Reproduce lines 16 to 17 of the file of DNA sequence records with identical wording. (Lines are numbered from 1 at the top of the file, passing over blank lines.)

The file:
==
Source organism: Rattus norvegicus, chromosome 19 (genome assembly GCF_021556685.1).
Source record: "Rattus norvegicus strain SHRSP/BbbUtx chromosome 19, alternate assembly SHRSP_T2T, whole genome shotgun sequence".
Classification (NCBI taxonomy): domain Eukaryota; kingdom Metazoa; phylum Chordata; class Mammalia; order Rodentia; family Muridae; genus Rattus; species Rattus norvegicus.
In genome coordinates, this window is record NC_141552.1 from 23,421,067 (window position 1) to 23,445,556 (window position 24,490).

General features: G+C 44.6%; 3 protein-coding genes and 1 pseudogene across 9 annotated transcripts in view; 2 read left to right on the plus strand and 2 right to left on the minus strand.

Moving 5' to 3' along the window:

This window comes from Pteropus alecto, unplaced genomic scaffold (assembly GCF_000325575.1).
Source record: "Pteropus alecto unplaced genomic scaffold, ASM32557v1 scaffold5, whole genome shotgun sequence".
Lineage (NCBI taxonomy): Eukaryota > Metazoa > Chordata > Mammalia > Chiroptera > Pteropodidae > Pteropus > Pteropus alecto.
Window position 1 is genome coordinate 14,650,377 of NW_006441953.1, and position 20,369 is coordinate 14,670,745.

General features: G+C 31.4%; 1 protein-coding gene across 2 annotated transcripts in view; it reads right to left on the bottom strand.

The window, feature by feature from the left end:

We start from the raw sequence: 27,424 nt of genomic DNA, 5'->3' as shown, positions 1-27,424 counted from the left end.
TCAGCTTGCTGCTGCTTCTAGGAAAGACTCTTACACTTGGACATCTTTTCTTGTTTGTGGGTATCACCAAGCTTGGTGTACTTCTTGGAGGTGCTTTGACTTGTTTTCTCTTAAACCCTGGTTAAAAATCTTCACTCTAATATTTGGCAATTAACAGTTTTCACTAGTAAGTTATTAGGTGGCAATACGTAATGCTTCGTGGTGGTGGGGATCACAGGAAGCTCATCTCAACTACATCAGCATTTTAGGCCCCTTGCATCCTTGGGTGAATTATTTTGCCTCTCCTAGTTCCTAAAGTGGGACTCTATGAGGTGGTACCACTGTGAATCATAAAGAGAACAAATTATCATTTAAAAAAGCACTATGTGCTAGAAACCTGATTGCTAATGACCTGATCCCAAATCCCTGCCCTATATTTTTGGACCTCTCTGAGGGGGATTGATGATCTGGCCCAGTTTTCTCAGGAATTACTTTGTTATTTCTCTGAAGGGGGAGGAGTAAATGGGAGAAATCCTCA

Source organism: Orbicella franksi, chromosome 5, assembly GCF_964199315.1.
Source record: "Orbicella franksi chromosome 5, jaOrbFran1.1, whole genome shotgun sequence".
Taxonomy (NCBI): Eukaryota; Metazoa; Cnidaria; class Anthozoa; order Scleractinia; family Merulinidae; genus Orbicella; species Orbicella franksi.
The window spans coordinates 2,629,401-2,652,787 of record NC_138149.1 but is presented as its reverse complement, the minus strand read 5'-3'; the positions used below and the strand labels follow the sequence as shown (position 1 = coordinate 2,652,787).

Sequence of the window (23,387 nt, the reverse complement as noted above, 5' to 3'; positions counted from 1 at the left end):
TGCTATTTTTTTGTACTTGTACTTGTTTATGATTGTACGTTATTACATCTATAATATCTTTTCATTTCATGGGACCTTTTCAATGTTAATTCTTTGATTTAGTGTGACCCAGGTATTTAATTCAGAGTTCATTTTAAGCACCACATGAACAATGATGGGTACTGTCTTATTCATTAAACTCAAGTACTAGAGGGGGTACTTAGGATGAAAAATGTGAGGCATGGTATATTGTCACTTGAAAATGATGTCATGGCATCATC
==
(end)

Source record: "Orbicella franksi chromosome 5, jaOrbFran1.1, whole genome shotgun sequence".
Taxonomy (NCBI): Eukaryota; Metazoa; Cnidaria; class Anthozoa; order Scleractinia; family Merulinidae; genus Orbicella; species Orbicella franksi.